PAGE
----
Forty Years of Grace

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On Saturday Ray and I celebrated forty years of marriage. In August John, Bethany, and Mary Evelyn and their families sent us on our first and only cruise–to Alaska. On Saturday our girls and their families made us breakfast and took us out to lunch. In the evening we went to the same place we go every December 27–a dinner and singing at the home of our friends Gary and Jo. The evening always honors the birthday of a wonderful church song leader. This year was his 90th. He and his wife have been married 67 years. No wonder I feel like a newlywed.

Christmas and Norton Party 150

In my twenties I used to say that I wasn’t smart enough to pick Ray out. I am still amazed that God would be so kind as to give Ray to me. I am sure I don’t know everything God put in place to bring us together, but I know enough of them to be in awe.

The path I walked from my high school graduation line to Ray standing at the end of my childhood church aisle three and a half years later is an unlikely one. When I graduated from high school, I didn’t have a clue where I would end up. Only God could have led me from that graduation line to Ray.

From Graduate to Cashier

I met Ray in college. The fact that I was in college at all was an act of grace. My parents showed their love in many ways and made sure that Steve and I were at church every time the doors were open, but I remember no guidance at all about what I should do after high school. I had taken the ACT and thought about college, but I had no clue how to get there. My parents didn’t have the money to send me and I didn’t know how to go any other way.

Daddy worked at his daddy’s grocery store. His brother was the butcher. His mother was a part-time cashier. My brother and cousins were sack boys. After graduation, Daddy Leland hired me as a cashier, too.

The Traveling Photographer

About the time I graduated, I met a young man who was a traveling photographer. At the time it was common for companies to send a photographer out to a store, where he set up a portable photography studio and took portraits of children and families. The photographer and I quickly became an item. This worried my best friend Judy. She did one of the most loving things anyone has ever done for me. She asked one of our mutual friends whom she knew I had a crush on to ask me out on a date. It was all a set-up, just to shake me up and bring me to my senses. The scheme worked and I was rescued from what could have been a gigantic mistake.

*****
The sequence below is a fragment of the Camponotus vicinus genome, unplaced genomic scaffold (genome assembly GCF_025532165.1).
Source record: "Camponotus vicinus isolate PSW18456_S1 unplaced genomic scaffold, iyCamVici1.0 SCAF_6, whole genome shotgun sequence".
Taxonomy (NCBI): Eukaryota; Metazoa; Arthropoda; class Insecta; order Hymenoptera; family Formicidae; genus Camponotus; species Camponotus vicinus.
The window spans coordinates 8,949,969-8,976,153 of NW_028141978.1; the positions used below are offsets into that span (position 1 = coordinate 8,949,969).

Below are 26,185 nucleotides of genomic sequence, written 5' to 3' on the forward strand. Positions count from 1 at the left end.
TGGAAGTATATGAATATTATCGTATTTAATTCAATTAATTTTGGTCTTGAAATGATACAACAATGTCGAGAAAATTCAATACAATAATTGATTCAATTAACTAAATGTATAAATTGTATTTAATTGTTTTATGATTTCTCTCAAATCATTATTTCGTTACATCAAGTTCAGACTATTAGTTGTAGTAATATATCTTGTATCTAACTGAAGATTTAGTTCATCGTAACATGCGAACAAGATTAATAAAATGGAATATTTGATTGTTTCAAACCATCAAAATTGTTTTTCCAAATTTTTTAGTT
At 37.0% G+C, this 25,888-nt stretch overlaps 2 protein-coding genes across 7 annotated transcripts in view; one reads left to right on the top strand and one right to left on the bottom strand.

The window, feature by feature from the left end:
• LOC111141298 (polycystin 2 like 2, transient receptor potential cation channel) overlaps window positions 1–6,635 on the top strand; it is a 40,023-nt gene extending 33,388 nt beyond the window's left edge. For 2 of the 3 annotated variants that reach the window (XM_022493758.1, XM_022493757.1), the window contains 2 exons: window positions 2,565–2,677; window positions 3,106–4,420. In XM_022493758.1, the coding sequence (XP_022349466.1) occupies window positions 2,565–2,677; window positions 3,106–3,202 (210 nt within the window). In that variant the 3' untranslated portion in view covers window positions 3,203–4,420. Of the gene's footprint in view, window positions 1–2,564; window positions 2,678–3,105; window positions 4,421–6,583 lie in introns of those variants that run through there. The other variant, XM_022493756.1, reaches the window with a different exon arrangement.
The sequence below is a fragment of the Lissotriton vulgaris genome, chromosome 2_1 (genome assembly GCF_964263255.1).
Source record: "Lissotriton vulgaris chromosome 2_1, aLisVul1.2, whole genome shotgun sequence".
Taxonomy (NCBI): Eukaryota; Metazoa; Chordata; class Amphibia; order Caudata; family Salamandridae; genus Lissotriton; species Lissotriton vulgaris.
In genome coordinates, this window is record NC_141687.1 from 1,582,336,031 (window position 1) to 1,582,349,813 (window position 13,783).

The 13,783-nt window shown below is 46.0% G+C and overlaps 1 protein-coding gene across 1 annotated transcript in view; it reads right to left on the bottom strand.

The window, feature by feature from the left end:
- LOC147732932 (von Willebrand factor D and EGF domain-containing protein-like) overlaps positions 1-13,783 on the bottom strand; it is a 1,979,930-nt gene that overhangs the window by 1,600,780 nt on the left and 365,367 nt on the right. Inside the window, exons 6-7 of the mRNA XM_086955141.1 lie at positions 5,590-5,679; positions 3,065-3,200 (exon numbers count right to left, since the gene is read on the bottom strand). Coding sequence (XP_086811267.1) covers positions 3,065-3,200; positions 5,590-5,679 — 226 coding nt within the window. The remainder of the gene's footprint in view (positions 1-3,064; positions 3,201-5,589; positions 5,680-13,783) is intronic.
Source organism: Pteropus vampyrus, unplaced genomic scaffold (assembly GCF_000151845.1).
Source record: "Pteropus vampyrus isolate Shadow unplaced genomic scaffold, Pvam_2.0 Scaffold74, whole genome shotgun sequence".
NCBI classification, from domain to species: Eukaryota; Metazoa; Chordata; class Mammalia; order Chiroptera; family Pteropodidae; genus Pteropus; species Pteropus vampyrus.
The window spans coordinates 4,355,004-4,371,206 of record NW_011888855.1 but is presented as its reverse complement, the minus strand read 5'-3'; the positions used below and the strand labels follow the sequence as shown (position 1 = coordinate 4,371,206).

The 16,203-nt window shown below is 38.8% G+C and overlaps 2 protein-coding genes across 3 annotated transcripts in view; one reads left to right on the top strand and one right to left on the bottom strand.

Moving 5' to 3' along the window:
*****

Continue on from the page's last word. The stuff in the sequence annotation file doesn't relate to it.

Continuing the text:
The Dean of Admissions

My mother did alterations for a clothing store in our hometown. The owner’s wife brought sewing to Mother, too. Over the summer, she took an interest in my situation. Mrs. Reeks contacted a friend who had connections at what was then Cumberland College (now Cumberland University) in Lebanon, Tennessee.

One day in August, I was in my usual position behind the cash register when the Dean of Admissions himself walked in. He talked to me about the financial aid resources Cumberland had for needy students. About three weeks later, I was moving into the girl’s dorm.

The Professor and Vacation Bible School

I graduated from Cumberland two years later; and again, I wondered what to do. Many Cumberland graduates went to Middle Tennessee State University. My favorite subjects at Cumberland were in political science. At the time, MTSU had a degree in urban planning, that was centered in the political science department. Thinking that a degree in urban planning might actually help me get a job, I went to MTSU.

While I was at home for the summer between Cumberland and MTSU, someone at church asked me to teach vacation Bible school. I had never lost my faith at Cumberland, but I knew many of my choices there fell way short of what God wanted. During that week of teaching VBS, I decided to turn my heart back to God.

Part of my financial need scholarship included being a work-study student. I was assigned to work ten hours a week for my new academic advisor Curry Peacock (his real name), professor of urban planning and, more importantly, a devout follower of Jesus Christ. When I got to school in the fall, Mr. Peacock became an academic and spiritual mentor and he and his family picked me up regularly for church.

The Mature Student

Another student named Ray Notgrass also worked in the political science department, but he was away that first semester to do his student teaching in history. I met Ray when he came back in the spring. He soon asked me for a date. I was worried. He seemed more mature than the other students and I was afraid he might be a married graduate student. Before I agreed to go, I asked Mr. Peacock for his advice. He assured me that Ray was a nice young man.

The Whirlwind

Our first date was March 1, 1974. Ray impressed me immediately. I loved his wit and his intellect. Pretty soon, I loved him, too. We got engaged on the steps of his family’s ancestral church in Maury County, Tennessee, in May and were married on December 27.

God’s grace brought us together and His grace has kept us together for forty years. We have needed lots of grace from each other, too.

. . . He made from one man every nation of mankind
to live on all the face of the earth,
having determined their appointed times
and the boundaries of their habitation . . .
Acts 17:26

I am thankful that the boundaries of our habitation in March of 1974 was the town of Murfreesboro, Tennessee, and that we have shared the exact same house number, street, and zip code since December 27.

Have your children heard their mama and daddy’s story of grace? Maybe today would be a good day to tell it.


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